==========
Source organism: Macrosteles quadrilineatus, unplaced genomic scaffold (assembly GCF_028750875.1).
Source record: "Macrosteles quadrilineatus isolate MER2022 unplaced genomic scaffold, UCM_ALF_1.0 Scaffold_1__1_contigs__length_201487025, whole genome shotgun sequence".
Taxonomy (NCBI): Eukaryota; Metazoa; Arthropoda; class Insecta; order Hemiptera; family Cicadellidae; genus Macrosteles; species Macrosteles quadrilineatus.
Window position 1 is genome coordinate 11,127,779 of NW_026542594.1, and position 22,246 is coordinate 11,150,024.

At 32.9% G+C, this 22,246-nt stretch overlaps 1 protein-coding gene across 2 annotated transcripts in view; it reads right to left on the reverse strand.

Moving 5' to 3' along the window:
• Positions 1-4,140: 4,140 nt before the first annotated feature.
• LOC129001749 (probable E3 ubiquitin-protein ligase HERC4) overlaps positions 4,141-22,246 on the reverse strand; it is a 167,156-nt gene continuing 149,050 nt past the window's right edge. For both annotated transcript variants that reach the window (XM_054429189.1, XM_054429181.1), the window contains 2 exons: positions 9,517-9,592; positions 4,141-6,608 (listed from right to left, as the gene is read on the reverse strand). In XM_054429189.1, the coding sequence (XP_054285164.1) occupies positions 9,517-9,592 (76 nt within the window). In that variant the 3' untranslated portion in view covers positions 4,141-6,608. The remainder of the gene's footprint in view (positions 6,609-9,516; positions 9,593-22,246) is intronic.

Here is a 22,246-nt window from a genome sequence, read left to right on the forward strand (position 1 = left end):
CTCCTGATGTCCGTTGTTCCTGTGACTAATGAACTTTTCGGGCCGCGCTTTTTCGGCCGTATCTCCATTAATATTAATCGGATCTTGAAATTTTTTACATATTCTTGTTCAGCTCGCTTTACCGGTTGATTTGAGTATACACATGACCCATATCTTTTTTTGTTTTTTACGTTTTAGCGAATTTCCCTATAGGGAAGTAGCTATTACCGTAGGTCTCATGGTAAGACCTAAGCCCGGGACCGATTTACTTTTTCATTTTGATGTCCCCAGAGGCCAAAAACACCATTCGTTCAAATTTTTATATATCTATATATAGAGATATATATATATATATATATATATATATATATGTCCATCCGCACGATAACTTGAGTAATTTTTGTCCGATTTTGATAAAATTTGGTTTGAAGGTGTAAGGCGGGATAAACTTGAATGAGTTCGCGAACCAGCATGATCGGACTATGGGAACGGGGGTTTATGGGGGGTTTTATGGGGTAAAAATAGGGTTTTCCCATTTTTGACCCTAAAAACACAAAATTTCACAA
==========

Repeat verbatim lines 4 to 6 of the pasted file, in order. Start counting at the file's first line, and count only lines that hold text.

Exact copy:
Window position 1 is genome coordinate 11,127,779 of NW_026542594.1, and position 22,246 is coordinate 11,150,024.

At 32.9% G+C, this 22,246-nt stretch overlaps 1 protein-coding gene across 2 annotated transcripts in view; it reads right to left on the reverse strand.

Moving 5' to 3' along the window: